Given the known increase in serious incidents reported to the Commission recently, it initially may seem strange that the Commission should continue to be concerned about under-reporting of serious incidents. We know from Commission figures that 2,114 serious incident reports relating to safeguarding incidents or issues have been received between 20 February and 30 September 2018, compared to only 1,580 such reports about safeguarding received during the entirety of 2017-18.
However, while the Commission’s new statement of strategic intent for the next five years is positively phrased as “to ensure charity can thrive and inspire trust so that people can improve lives and strengthen society”, the first two of the accompanying five strategic objectives – holding charities to account and dealing with wrongdoing and harm – give a very strong indication of where the Commission’s focus will remain for the foreseeable future.
And, when the contents of the final report from the Commission taskforce on safeguarding are taken into account, the Commission’s ongoing concern about underreporting of serious incidents seems more understandable.
According to its records, fewer than one per cent of registered charities submitted a report of a serious safeguarding incident since 2014. Further, only 1.5 per cent of charities reported any kind of serious incident at all in that time.
The Commission’s conclusion drawn from this, that it seems unlikely that 99 per cent of registered charities had no serious safeguarding incidents in the period of four years, does not seem unreasonable – although the exact extent of any under-reporting is unknown.
So, the Commission has taken steps to update its serious incident reporting guidance, by making “swift clarifications to address one or two areas where charities have indicated it might not be clear enough”, and to update its language better to reflect that used since the publication of the Commission’s 2017 safeguarding strategy.
Trustees should note that this updated guidance contains a considerable amount of detail as to what kind of incident requires reporting, as well as a useful link to the quick reference “Examples table: deciding what to report”.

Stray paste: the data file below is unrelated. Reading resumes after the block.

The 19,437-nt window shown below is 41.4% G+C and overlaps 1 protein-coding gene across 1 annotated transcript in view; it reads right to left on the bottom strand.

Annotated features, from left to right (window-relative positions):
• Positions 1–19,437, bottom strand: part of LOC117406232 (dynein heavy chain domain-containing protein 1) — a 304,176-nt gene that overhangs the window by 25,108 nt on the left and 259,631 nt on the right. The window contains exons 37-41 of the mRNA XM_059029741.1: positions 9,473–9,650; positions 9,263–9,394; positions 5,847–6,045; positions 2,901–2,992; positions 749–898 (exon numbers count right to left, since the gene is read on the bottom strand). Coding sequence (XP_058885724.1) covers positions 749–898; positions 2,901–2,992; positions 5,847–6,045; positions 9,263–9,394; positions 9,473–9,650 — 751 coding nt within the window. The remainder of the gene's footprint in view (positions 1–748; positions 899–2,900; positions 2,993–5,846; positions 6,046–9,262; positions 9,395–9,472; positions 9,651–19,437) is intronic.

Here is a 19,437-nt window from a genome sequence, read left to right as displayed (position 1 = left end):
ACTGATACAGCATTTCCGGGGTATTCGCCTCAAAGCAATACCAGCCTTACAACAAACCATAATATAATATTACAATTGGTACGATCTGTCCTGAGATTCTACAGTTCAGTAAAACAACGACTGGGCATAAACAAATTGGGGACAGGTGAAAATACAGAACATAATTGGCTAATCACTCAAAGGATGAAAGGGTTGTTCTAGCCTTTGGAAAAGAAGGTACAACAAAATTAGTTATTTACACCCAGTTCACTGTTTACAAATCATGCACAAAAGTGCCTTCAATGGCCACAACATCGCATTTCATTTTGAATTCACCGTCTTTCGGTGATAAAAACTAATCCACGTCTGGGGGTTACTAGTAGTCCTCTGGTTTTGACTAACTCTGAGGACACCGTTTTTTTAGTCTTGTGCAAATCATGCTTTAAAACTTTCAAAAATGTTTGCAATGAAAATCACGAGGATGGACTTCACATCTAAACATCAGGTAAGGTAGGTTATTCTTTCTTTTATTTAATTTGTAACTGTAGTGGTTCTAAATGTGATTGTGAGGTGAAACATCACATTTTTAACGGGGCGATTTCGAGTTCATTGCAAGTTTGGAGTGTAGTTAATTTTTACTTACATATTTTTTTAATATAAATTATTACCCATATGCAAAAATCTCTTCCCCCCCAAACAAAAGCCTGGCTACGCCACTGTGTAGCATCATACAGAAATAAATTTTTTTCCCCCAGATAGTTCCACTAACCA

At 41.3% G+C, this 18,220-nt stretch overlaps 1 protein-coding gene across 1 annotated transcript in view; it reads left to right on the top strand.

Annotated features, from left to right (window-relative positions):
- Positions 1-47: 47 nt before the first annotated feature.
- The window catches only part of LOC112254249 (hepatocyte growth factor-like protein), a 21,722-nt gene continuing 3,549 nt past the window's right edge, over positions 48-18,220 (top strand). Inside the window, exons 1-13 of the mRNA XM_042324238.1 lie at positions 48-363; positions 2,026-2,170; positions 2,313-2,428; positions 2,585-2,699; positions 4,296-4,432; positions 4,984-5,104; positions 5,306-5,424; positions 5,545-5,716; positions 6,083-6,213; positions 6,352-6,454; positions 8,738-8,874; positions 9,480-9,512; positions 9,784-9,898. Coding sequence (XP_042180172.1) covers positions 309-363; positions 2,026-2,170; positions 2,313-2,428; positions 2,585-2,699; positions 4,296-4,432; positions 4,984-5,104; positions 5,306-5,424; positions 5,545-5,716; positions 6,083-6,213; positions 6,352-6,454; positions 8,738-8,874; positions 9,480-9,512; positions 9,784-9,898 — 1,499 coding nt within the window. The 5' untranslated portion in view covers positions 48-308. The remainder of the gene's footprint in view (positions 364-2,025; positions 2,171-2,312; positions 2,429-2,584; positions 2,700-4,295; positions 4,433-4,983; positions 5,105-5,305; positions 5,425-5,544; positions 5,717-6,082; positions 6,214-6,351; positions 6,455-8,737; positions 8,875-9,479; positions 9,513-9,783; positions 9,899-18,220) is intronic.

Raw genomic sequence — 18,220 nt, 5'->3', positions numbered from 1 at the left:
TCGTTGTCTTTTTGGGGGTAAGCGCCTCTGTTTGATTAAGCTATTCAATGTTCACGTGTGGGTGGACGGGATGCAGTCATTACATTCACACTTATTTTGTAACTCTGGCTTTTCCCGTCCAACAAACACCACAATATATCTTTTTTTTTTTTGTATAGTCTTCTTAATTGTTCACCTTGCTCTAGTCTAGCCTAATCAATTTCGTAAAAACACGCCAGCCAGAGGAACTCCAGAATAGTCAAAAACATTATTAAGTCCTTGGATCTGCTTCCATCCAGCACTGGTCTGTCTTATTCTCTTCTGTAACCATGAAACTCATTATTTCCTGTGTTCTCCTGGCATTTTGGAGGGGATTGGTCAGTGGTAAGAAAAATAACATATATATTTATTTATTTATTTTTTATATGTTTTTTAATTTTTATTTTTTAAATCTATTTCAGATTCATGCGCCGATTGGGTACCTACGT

The Commission has also announced it is now seeking to take further steps to encourage the reporting of serious incidents and has committed to:
- Carry out further analysis on the patterns of reporting types or groups of charities where under-reporting may be especially prevalent.
- Develop a new digital tool for reporting serious incidents, so as to make it easier for charities to provide the information the Commission needs at the outset.
- Create and make checklists available within the next few weeks which will accompany the Commission’s existing guidance so as to better inform trustees about the key information required for any RSI.
- Further review the Commission’s guidance on reporting serious incidents to ensure it is as clear and user friendly as possible.
- Work with the sector and government departments to raise awareness of the importance and benefits of reporting serious incidents, and target under-reporting.
The new “Whistleblowing” guidance
Apart from reiterating the requirement on charity trustees to report serious incidents, and in a timely fashion, the Commission is also now seeking better to support employees and volunteers of charities who want to report a serious incident, by providing further training to Commission staff and publishing updated “whistleblowing” guidance to such employees and volunteers, as promised at the start of October.